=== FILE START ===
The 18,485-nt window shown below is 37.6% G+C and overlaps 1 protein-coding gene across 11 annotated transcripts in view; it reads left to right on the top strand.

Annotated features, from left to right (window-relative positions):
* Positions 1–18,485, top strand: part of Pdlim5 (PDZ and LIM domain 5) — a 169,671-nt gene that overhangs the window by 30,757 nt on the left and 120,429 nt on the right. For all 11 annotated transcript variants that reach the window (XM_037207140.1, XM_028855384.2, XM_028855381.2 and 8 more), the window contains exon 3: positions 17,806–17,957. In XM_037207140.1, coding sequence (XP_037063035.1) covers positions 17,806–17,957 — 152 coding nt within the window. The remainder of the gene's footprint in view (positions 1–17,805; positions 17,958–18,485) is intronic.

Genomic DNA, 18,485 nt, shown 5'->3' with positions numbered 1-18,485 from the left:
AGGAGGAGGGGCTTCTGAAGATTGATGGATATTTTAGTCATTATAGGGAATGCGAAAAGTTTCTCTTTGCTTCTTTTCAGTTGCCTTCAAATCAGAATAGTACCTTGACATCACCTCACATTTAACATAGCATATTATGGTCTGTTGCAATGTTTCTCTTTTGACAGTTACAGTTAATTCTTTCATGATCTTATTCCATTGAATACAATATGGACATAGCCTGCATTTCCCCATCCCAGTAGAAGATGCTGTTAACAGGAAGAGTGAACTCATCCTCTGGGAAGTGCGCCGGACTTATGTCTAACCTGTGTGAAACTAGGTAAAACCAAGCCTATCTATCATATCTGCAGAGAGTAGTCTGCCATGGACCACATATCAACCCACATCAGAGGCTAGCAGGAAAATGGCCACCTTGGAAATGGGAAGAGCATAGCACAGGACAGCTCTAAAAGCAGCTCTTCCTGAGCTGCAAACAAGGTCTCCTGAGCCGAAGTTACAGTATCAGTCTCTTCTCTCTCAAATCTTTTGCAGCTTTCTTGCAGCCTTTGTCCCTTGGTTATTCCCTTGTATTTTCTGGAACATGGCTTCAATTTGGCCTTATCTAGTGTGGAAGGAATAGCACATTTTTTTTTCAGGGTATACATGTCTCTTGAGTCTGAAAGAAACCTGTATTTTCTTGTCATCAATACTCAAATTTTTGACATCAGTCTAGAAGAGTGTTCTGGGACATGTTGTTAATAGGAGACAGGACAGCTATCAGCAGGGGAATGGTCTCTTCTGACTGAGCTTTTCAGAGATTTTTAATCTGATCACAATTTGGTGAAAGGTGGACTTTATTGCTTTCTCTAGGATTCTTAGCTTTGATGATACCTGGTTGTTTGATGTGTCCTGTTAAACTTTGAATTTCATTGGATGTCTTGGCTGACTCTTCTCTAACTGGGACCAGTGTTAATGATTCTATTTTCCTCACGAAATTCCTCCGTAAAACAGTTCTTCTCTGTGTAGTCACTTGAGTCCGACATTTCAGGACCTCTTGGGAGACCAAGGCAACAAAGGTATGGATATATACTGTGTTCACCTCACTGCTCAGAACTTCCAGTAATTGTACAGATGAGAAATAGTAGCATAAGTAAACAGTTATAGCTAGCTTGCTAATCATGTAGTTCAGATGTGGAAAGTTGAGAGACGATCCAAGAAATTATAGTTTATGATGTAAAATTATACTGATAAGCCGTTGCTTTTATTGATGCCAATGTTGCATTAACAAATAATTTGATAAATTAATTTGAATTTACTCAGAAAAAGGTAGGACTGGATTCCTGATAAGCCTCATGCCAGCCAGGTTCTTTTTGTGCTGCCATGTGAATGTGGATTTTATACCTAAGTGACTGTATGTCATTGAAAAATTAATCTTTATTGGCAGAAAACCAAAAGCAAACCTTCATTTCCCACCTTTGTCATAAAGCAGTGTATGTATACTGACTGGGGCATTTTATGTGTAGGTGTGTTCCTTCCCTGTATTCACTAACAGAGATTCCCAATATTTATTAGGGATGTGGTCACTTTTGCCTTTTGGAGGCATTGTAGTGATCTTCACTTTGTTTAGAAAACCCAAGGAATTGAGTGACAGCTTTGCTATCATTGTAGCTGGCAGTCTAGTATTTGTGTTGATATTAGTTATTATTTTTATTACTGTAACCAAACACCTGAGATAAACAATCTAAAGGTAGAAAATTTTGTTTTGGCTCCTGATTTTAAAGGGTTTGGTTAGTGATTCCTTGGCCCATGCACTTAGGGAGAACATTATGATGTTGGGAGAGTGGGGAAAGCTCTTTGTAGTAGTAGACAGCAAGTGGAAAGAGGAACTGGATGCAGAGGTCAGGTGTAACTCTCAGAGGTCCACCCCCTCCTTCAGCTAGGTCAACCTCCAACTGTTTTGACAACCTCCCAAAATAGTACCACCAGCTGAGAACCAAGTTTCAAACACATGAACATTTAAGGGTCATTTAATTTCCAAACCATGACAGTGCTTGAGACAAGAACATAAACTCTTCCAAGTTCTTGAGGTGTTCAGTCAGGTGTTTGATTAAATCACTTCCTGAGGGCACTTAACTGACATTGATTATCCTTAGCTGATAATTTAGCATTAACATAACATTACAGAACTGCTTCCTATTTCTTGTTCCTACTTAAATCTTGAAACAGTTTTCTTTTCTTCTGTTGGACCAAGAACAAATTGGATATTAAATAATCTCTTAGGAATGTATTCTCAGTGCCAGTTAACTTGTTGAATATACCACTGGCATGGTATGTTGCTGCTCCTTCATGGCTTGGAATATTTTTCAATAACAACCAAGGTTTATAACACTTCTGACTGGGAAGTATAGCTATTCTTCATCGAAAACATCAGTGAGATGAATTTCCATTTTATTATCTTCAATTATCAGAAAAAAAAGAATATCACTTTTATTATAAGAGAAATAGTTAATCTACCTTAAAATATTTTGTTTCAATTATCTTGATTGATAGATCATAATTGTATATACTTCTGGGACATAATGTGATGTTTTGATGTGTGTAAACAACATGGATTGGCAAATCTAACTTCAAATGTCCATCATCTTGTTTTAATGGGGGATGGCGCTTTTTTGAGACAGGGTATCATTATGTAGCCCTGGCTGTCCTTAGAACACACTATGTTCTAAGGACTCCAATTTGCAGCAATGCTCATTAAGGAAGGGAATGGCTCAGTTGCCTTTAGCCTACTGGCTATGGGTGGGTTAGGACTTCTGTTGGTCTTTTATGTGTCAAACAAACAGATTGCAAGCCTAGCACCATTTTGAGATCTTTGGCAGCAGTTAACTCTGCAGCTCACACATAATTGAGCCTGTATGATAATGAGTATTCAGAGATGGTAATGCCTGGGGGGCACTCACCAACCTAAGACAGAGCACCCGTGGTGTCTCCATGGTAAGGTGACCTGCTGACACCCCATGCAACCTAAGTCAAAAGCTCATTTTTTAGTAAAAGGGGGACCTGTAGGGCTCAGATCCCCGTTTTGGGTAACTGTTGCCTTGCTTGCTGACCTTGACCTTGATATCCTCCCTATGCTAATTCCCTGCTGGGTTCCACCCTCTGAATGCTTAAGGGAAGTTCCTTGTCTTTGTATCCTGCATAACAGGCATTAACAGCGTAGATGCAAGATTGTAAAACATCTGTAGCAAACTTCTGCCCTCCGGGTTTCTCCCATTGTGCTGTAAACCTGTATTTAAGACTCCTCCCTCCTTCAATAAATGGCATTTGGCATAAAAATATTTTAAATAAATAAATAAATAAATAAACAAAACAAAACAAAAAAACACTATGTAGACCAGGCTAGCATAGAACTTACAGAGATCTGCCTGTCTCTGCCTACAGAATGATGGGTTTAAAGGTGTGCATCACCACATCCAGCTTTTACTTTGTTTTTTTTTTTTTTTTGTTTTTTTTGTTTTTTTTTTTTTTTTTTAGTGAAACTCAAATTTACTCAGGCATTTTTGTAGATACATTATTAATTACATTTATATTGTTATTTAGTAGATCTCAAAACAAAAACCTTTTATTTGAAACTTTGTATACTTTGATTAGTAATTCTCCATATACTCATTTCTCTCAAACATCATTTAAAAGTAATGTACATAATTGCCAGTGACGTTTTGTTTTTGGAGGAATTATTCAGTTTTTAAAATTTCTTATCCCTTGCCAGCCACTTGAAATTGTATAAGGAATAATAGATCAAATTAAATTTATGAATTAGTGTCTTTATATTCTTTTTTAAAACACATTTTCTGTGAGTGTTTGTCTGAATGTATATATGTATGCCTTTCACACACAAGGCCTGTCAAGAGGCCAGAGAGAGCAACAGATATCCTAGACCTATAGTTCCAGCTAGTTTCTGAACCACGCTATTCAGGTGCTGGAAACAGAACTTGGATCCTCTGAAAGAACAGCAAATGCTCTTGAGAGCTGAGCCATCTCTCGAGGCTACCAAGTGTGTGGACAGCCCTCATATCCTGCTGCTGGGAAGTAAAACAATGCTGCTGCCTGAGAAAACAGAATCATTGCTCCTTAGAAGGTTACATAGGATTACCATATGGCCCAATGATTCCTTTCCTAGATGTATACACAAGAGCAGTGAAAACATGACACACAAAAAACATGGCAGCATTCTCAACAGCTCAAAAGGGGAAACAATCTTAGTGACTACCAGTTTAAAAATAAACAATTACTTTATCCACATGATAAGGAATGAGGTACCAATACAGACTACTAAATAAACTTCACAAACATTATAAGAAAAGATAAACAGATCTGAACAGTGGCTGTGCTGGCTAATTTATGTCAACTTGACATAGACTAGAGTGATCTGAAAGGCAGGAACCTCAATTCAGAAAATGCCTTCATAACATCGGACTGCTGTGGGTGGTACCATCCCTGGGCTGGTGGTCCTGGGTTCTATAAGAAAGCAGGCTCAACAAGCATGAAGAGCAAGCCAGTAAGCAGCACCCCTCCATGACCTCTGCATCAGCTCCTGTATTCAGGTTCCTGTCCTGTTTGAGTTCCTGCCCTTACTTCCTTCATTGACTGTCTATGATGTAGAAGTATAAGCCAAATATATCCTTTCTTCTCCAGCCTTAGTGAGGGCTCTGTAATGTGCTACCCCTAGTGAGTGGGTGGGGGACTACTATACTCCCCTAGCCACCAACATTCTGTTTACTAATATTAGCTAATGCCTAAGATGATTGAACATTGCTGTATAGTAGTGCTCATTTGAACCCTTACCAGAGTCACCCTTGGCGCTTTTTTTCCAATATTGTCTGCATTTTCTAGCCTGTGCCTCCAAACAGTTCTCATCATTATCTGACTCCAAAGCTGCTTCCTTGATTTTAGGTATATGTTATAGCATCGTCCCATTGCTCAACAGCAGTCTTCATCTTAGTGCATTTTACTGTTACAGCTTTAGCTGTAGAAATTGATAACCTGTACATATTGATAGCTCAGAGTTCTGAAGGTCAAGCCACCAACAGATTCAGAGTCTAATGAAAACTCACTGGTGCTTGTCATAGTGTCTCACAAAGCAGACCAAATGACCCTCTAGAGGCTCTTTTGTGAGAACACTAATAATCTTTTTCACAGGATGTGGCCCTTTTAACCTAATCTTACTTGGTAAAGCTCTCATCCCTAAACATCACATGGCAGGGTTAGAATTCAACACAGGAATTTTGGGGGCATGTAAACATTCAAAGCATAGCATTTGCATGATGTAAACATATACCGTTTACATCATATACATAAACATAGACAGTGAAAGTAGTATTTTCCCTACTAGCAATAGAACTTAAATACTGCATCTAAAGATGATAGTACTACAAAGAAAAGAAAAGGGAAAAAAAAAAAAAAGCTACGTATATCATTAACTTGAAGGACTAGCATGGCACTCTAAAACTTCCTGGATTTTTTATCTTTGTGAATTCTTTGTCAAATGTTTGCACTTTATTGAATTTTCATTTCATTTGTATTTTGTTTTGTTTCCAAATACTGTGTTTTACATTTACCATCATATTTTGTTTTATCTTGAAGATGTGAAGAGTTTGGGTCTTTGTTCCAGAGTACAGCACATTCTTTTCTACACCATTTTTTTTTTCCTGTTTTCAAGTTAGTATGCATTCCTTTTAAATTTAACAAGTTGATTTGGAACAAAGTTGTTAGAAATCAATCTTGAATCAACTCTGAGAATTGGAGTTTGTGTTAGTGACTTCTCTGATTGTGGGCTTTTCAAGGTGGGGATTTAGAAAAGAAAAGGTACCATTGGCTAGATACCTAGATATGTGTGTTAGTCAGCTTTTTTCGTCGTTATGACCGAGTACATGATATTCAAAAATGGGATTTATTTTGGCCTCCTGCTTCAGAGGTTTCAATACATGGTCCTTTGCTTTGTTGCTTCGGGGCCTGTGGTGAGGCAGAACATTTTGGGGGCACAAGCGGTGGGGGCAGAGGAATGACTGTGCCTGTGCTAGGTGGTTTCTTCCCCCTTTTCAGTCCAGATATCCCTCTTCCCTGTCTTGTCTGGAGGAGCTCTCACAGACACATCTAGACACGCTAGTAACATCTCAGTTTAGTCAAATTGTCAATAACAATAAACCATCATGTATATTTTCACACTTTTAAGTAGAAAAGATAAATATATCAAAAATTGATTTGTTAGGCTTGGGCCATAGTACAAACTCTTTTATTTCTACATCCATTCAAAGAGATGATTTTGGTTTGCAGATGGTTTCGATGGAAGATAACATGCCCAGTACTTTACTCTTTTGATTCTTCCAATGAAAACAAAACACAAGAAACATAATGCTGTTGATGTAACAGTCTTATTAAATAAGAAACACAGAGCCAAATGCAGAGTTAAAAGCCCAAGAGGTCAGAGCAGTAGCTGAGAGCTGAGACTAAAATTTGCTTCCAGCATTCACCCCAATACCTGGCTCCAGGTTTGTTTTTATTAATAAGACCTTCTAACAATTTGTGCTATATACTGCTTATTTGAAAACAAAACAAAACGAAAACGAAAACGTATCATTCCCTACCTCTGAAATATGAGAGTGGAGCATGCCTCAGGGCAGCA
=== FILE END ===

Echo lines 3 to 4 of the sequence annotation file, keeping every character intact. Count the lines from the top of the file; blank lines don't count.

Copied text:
* Positions 1–18,485, top strand: part of Pdlim5 (PDZ and LIM domain 5) — a 169,671-nt gene that overhangs the window by 30,757 nt on the left and 120,429 nt on the right. For all 11 annotated transcript variants that reach the window (XM_037207140.1, XM_028855384.2, XM_028855381.2 and 8 more), the window contains exon 3: positions 17,806–17,957. In XM_037207140.1, coding sequence (XP_037063035.1) covers positions 17,806–17,957 — 152 coding nt within the window. The remainder of the gene's footprint in view (positions 1–17,805; positions 17,958–18,485) is intronic.

Genomic DNA, 18,485 nt, shown 5'->3' with positions numbered 1-18,485 from the left: